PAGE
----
I was sure I had drilled a hole into the dinner table. I don’t know how I didn’t. I had to reverse the drill to back the bit out of the twisted-up mess of the tablecloth just to get a look at how bad the damage was. There wasn’t a scratch on the mahogany surface of the table. Not one I put in it with the power drill, anyway. Totally lucked out. Well, except for ruining two table cloths.


While skimming social media this morning I read one passing reference to the 1975 pop music hit “The Hustle” and GUESS WHAT’S BEEN PLAYING ON A LOOP IN MY HEAD EVER SINCE.

Kill me now.

(Warning to those who did not grow up in the 1970s: If you Google “The Hustle” DO NOT LISTEN TO IT. It’s one of those ‘Wheels On The Bus’ songs that never ends. Don’t say I didn’t warn you.)


Smoky Robinson’s hit song “Tears of a Clown” sounds like a guy trying to get away with something. “I’m so bummed that you broke up with me. If you see me smiling that’s just me trying to cover up my feelings, I’m actually really sad. And if you see me having a good time at a party? That’s me just pretending. Honestly, I’m not enjoying myself at all, no matter how happy and carefree I look. Totally wrecked, that’s me.”


We had some good weather today, so I spent some time outside trying to get The Camping Thing ready for the season. “Do you know how long you were out there?” My Darling B asked me, after I finally came in later in the afternoon. “Long enough for me to finish the last 15% of a Stephen King novel!” Wow, that is a long time. (She does not recommend the novel.)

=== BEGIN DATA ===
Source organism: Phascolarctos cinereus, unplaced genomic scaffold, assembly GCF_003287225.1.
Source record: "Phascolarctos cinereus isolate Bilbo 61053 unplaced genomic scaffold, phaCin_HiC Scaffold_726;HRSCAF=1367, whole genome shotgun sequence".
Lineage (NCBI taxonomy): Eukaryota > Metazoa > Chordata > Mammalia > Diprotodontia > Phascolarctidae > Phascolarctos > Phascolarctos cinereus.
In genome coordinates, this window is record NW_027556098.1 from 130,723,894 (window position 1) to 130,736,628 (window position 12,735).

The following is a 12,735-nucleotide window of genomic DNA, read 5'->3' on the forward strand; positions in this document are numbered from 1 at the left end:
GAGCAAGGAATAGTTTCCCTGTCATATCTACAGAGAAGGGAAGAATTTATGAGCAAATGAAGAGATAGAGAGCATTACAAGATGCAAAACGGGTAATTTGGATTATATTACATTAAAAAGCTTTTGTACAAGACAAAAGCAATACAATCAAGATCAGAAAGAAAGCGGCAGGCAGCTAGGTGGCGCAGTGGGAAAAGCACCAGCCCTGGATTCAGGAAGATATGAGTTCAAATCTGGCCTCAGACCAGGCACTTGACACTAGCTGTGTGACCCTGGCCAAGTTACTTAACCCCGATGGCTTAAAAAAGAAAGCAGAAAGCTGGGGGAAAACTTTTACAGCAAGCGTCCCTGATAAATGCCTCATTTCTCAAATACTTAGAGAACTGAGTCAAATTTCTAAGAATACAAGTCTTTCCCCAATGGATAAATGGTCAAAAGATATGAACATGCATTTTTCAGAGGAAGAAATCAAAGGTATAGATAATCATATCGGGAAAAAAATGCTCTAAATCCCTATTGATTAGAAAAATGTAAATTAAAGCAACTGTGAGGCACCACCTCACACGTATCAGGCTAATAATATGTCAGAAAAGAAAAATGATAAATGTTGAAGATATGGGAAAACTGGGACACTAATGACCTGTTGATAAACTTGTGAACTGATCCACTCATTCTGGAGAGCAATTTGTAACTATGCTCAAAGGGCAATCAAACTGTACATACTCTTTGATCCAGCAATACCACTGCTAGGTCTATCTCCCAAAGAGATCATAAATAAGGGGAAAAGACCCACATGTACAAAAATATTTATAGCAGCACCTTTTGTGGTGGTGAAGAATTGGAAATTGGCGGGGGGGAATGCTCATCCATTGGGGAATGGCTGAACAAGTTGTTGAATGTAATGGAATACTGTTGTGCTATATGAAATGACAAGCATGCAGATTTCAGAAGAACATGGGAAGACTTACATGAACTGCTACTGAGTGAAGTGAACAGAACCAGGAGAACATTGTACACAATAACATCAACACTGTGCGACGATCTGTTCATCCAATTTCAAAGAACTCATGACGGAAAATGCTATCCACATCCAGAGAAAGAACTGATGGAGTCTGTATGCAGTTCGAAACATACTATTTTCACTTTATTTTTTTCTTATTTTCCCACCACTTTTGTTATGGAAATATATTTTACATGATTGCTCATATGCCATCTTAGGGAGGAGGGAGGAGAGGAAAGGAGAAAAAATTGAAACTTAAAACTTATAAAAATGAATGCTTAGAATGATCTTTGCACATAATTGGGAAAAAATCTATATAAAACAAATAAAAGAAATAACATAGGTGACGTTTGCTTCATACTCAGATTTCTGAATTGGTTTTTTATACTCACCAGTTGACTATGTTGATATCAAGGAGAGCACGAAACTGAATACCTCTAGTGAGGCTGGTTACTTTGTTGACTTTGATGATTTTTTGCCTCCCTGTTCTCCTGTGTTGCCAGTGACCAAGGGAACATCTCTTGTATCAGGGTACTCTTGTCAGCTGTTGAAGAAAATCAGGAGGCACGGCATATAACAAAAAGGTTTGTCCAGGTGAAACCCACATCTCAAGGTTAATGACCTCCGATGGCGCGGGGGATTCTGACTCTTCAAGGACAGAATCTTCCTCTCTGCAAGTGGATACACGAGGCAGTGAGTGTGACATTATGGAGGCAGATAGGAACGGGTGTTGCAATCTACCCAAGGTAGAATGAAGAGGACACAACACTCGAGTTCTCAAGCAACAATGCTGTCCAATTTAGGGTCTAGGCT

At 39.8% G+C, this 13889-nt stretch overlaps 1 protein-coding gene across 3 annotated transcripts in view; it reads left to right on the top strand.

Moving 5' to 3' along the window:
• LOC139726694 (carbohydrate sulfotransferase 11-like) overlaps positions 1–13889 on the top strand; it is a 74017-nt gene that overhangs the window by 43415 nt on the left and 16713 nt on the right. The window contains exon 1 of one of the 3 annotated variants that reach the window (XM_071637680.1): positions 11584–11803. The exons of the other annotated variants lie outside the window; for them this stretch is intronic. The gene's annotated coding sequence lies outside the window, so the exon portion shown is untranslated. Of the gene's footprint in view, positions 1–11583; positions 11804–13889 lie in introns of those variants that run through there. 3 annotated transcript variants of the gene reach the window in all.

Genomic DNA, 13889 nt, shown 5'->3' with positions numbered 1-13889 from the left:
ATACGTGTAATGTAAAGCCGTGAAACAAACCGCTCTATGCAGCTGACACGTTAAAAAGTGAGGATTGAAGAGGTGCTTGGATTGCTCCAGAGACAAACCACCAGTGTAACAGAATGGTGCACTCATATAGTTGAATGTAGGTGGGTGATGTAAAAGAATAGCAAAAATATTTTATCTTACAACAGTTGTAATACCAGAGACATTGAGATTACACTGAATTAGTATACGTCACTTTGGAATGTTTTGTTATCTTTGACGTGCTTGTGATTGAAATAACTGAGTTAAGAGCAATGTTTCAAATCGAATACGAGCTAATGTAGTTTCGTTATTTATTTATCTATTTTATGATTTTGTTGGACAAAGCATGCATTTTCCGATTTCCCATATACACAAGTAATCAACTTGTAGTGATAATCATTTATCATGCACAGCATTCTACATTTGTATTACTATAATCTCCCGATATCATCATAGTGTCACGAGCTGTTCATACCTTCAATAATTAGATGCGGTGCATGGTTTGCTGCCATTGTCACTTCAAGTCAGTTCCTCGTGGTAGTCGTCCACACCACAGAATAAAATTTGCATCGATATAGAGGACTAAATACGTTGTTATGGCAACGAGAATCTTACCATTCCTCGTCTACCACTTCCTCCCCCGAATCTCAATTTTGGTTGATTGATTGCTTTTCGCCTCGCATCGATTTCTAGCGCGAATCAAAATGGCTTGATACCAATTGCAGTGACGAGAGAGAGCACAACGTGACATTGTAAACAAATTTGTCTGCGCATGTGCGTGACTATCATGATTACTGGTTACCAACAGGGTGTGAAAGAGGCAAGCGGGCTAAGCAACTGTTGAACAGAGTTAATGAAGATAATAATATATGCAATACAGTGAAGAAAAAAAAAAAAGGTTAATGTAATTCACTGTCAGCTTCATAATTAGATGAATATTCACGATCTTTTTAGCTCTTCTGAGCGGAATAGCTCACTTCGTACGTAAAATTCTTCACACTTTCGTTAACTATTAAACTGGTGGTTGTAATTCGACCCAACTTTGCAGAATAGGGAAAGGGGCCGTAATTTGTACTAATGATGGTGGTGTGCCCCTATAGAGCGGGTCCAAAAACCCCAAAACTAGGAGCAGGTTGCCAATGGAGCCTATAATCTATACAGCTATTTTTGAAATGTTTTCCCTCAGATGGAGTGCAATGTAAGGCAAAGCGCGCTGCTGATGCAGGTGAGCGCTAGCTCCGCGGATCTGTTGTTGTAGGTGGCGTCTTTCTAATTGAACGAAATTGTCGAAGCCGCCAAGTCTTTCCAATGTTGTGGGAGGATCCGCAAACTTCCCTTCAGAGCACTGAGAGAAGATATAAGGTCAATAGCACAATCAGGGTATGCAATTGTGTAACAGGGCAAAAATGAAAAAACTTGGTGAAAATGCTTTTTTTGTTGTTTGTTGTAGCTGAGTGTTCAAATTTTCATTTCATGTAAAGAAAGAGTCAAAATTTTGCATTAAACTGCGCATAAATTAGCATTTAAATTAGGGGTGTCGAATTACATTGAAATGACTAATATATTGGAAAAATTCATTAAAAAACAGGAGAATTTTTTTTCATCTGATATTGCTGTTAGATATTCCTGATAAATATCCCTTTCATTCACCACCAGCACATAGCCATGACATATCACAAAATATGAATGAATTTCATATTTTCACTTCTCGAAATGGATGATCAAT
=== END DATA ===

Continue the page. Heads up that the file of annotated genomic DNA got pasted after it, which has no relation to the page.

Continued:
In it’s newest iteration, the bunk for The Camping Thing will be up front, and a chuck box will be in the back next to the fridge. The back end is where I’ve been storing all the kitchen stuff anyway, because the screened-in tent I pull over the open back end makes that the easiest place to get in and out of the van when I want to grab food or the camp stove. With that in mind, I’ve re-oriented the fridge to face the rear, as I originally had it. It worked a lot better that way, even though it was harder to get to from inside the van. I’ll have to work around that if I’m ever stuck inside due to rain or a zombie attack.

Re-orienting the fridge amounted to no more than rebuilding the plywood platform the fridge stands on. I built a platform mostly so it will be more or less level when I drop it into the well at the very back of the van. The well is slightly deeper in the front than in the back. I’m not sure it makes a difference to the fridge whether it’s level or not, but I wanted it to be level. Easier to work around that way.